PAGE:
Acute Microcirculatory Effects of Remote Ischemic Conditioning in Superficial Partial Thickness Burn Wounds

Julia Lucius*, Jan Oluf Jensen, Raphael R. Tasar, Sophie Schleusser, Felix H. Stang, Peter Mailänder, Tobias Kisch

*Corresponding author for this work


Microcirculation is a critical factor in burn wound healing. Remote ischemic conditioning (RIC) has been shown to improve microcirculation in healthy skin and demonstrated ischemic protective effects on heart, kidney, and liver cells. Therefore, we examined microcirculatory effects of RIC in partial thickness burn wounds. The hypothesis of this study is that RIC improves cutaneous microcirculation in partial thickness burn wounds. Twenty patients with partial thickness burn wounds within 48 hours after trauma were included in this study. RIC was performed with an upper arm blood pressure cuff on a healthy upper arm using three ischemia cycles (5 min inflation to 200 mm Hg) followed by 10-minute reperfusion phases. The third and final reperfusion phase lasted 20 minutes. Microcirculation of the remote (lower/upper extremities or torso) burn wound was continuously quantified, using a combined Laser Doppler and white light spectrometry. The capillary blood flow in the burn wounds increased by a maximum of 9.6% after RIC (percentage change from baseline; P < .01). Relative hemoglobin was increased by a maximum of 2.8% (vs. baseline; P < .01), while cutaneous tissue oxygen saturation remained constant (P > .05). RIC improves microcirculation in partial thickness burn wounds by improving blood flow and elevating relative hemoglobin.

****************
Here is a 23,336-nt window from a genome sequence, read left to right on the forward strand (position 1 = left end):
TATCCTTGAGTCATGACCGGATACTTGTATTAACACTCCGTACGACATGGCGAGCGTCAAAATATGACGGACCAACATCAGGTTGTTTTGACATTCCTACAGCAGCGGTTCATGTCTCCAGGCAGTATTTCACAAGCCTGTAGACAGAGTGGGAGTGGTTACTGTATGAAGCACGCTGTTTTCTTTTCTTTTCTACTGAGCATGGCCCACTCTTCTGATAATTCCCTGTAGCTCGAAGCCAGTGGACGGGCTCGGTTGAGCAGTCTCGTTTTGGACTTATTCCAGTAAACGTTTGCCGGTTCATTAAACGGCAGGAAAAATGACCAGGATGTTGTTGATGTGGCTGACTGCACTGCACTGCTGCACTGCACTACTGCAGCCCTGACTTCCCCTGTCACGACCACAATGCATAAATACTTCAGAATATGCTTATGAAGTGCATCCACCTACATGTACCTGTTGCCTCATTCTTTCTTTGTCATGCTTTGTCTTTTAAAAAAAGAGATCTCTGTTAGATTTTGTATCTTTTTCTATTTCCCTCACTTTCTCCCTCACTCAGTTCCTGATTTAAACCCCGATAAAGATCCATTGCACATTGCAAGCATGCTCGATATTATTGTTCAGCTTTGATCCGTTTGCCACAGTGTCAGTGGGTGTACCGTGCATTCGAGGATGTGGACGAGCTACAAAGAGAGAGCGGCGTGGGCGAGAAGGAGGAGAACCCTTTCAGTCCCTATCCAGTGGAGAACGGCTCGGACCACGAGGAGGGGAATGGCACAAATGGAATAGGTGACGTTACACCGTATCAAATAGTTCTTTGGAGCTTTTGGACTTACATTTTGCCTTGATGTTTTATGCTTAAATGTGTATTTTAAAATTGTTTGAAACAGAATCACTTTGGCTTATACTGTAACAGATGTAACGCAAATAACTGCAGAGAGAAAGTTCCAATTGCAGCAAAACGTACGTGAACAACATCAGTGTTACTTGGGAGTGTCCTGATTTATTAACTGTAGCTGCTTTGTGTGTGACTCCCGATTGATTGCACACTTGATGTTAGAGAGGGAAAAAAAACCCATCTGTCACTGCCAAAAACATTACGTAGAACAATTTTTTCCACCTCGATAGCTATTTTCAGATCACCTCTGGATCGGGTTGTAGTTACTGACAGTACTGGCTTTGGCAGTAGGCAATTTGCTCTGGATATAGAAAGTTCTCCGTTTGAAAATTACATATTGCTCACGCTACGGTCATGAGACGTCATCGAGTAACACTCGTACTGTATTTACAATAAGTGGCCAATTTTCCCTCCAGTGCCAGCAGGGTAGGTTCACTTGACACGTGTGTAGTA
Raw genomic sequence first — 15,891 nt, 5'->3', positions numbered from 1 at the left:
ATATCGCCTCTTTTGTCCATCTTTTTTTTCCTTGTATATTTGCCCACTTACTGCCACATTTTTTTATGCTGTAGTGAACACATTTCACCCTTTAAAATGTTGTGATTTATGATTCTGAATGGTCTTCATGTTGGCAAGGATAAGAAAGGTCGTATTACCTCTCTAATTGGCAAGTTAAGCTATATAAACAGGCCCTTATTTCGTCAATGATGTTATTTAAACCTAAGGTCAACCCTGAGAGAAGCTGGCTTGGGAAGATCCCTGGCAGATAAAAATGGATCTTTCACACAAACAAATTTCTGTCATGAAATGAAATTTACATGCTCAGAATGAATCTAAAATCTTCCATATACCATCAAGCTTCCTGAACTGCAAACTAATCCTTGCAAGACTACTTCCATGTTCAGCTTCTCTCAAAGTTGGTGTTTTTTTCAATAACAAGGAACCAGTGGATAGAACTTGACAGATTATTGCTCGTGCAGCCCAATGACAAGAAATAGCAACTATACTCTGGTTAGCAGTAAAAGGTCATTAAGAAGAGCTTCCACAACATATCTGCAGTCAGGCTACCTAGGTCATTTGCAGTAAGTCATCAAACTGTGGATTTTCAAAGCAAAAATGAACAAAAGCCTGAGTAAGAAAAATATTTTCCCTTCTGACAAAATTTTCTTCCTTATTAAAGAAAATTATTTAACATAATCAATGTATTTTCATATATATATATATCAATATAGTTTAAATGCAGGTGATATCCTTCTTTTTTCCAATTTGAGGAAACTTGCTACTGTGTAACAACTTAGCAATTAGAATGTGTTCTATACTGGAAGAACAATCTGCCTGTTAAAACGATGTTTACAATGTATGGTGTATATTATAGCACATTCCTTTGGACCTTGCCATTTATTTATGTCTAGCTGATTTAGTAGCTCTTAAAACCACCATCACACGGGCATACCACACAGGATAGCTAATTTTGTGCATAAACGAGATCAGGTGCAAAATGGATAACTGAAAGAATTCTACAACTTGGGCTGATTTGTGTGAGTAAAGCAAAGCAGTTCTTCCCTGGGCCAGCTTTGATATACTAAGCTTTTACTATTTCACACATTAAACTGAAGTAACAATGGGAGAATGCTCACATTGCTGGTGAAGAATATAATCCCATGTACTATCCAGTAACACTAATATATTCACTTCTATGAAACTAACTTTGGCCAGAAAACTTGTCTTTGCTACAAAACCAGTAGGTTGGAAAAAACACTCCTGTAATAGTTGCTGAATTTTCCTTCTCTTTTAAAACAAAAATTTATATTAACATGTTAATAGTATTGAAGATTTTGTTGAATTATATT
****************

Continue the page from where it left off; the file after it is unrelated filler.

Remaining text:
Original languageEnglish
JournalJournal of Burn Care and Research
Issue number4
Pages (from-to)912-917
Number of pages6
Publication statusPublished - 01.07.2023

DFG Research Classification Scheme

  • 205-27 Orthopaedics, Trauma Surgery and Reconstructive Surgery

Cite this